Wednesday, July 1, 2009

Can We Define Universal Health Care, Please?

Nobody really knows what the other person is talking about when a debate about universal healthcare ensues. Proponents tend to mean affordable healthcare for all. Opponents usually mean taxpayer funded healthcare for all. While I do not disagree that everyone should have access to healthcare, especially in the greatest nation in the world (sorry, World, but you know it's true), I am of the opinion that there are other available options besides the United States government--meaning taxpayers--fronting the bill.

One of the biggest problems with the current healthcare system, excluding the abortion that is Medicare/Medicaid, is the constant threat of lawsuit that physicians face. Doctors are forced to run costly, unnecessary tests because if they don't and send someone home with a prescription for Ibuprofen and that person gets in an accident, the doctor is now liable. It is similar to bartenders being liable if someone leaves their establishment drunk and then kills another person. Tort reform must occur if there is any hope of fixing the healthcare behemoth. While not everyone agrees with me that lawsuits are a last resort that should be avoided, hopefully most people CAN agree that frivolous lawsuits have become much too prevalent in our society. There are more injury lawyers on television than reality TV contestants these days.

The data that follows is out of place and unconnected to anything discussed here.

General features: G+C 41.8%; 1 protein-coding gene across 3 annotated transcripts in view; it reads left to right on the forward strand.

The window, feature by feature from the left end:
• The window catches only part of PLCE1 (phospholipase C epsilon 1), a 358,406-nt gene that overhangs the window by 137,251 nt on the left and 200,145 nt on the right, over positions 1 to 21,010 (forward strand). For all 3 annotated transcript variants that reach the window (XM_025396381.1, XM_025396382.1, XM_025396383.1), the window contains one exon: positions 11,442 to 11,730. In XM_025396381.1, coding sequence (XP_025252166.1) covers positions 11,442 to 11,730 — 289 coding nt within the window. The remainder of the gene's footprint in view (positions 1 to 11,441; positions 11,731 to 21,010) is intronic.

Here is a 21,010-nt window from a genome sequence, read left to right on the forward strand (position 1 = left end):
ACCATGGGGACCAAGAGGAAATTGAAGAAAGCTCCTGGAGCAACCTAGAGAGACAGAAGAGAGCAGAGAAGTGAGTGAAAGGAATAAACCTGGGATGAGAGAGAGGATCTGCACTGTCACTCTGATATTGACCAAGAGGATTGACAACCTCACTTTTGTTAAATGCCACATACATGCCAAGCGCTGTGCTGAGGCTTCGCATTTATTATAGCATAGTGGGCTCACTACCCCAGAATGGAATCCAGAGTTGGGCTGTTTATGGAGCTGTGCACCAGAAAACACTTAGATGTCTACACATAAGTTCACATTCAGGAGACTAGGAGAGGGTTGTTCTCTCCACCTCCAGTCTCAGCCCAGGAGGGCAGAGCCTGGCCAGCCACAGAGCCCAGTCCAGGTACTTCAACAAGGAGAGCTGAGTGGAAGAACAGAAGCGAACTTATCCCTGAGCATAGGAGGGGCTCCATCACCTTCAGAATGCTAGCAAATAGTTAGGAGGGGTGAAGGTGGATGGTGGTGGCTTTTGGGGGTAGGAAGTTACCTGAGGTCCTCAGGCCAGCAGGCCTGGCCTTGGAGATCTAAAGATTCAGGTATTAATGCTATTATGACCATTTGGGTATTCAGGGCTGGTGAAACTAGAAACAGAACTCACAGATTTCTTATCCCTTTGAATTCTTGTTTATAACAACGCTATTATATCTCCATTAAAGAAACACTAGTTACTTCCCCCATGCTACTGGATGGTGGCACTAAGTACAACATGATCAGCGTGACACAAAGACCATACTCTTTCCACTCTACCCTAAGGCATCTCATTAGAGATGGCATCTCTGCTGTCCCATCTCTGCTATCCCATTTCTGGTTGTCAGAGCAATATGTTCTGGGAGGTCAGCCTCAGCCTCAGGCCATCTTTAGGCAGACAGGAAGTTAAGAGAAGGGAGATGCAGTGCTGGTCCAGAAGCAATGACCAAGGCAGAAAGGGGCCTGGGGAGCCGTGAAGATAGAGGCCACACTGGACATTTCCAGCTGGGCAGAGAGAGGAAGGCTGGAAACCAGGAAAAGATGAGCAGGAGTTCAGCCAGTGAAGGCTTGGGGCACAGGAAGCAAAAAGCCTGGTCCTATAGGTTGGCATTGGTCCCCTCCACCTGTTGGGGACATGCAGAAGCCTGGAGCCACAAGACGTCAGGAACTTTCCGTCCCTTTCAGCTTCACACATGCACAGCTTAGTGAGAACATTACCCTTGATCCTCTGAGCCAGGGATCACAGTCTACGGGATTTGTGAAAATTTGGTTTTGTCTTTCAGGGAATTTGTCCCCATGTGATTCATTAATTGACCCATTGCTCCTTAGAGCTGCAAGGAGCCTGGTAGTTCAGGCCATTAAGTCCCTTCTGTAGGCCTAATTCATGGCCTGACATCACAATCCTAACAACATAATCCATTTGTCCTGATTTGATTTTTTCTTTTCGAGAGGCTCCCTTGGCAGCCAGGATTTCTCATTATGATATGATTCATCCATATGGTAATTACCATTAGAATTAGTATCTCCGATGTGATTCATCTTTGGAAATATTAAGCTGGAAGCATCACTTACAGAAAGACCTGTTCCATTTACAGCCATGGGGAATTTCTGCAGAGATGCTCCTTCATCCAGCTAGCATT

The second thing that needs to be considered is that not everyone deserves healthcare. At least it seems that way. People with health insurance have gotten so used to the idea of affordable healthcare that they rush to the doctor's office at the slightest sniffle, cough, or rash. In the same way that cell phone texting seems to be dumbing down grammar, the current healthcare system is turning us into a nation of hypochondriacs. Policies need to change to prevent people from abusing the system in such a way. When a test or drug is needed, doctors AND patients need to be in the habit of finding the most inexpensive option, not just the most commonly prescribed option, in an effort to cut costs.

Lastly, affordable healthcare only becomes affordable when competition is encouraged. Wal-Mart is already one of the greatest healthcare carriers in the world, with hundreds if not thousands of affordable generic drugs offered. Unfortunately, powerful lobbyists in Washington prevent this sort of competition from taking root by demanding government grants specifically for their company. When special interests are put above the common interest, the peoples' interests, we ALL lose.

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